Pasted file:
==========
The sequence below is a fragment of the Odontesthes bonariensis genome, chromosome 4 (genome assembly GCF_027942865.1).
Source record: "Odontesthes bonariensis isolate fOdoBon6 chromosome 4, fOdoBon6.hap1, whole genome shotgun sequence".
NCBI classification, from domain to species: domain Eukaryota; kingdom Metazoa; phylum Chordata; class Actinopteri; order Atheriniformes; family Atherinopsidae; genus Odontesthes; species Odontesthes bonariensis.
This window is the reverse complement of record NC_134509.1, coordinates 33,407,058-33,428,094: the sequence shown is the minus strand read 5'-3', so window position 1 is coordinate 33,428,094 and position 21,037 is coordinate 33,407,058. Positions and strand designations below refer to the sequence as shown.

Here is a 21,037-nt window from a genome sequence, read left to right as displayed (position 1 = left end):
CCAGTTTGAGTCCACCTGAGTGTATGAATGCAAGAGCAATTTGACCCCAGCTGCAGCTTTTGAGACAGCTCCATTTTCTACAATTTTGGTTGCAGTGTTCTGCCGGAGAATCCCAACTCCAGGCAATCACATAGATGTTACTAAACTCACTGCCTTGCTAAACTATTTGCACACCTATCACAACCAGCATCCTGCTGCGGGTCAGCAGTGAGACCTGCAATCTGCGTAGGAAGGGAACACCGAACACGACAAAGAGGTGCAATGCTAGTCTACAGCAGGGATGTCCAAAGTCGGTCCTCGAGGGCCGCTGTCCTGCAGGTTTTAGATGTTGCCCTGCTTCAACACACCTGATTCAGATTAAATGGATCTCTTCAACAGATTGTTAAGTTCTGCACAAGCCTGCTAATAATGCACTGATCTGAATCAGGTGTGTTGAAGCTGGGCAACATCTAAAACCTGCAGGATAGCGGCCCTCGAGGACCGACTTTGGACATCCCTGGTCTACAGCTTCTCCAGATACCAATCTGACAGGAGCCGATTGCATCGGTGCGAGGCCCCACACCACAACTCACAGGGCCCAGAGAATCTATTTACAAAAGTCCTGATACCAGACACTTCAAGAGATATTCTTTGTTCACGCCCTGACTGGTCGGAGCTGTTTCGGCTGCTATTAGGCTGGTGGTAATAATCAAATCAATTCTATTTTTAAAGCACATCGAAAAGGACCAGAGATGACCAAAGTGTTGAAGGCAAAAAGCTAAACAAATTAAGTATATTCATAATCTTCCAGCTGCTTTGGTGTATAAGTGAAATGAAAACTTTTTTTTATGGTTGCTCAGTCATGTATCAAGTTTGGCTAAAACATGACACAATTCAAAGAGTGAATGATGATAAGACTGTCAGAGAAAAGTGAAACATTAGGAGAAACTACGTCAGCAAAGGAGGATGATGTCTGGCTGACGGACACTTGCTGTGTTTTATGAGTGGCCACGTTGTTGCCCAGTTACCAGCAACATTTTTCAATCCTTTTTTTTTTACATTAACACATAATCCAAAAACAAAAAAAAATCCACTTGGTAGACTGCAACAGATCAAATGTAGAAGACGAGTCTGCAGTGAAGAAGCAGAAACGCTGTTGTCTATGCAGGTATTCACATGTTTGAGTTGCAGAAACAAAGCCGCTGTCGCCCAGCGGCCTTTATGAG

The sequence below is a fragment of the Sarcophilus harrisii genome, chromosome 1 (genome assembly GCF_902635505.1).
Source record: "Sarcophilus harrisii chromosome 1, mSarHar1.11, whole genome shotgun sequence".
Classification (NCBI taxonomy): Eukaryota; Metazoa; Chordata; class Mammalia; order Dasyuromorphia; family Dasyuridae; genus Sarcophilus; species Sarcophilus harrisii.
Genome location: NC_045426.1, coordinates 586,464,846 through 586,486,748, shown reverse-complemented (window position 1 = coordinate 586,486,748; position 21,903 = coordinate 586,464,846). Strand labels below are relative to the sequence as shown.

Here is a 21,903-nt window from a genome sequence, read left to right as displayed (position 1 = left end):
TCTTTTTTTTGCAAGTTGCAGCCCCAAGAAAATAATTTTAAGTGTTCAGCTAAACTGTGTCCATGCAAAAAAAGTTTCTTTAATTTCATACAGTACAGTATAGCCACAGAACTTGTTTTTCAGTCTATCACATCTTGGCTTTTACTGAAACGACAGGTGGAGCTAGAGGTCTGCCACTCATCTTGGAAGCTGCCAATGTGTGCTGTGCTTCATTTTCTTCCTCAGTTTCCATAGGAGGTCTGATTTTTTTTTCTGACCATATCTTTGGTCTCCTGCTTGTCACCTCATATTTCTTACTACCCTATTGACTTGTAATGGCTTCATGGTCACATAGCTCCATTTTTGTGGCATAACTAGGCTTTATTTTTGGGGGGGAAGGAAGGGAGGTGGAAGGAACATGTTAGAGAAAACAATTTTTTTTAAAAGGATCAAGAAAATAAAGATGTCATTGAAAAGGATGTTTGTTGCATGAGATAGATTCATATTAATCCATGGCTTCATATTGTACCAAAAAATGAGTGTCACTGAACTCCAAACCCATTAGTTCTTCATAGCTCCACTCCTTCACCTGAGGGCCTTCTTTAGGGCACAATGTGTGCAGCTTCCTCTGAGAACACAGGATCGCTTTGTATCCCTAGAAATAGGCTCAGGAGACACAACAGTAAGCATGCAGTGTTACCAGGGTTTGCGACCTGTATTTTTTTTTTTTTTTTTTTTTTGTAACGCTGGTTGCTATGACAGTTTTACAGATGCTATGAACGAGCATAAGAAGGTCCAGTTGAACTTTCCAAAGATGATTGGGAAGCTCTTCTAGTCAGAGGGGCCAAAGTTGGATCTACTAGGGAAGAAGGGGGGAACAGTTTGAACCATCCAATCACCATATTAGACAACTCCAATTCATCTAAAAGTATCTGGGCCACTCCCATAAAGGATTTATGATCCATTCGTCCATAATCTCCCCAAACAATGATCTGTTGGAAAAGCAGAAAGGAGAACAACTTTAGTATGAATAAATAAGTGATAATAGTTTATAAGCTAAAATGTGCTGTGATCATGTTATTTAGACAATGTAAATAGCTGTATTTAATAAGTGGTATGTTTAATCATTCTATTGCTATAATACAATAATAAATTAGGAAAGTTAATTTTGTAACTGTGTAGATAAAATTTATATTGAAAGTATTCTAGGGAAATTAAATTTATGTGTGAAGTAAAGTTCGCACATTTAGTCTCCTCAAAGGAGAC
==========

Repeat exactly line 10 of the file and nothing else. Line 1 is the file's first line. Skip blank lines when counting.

Genome location: NC_045426.1, coordinates 586,464,846 through 586,486,748, shown reverse-complemented (window position 1 = coordinate 586,486,748; position 21,903 = coordinate 586,464,846). Strand labels below are relative to the sequence as shown.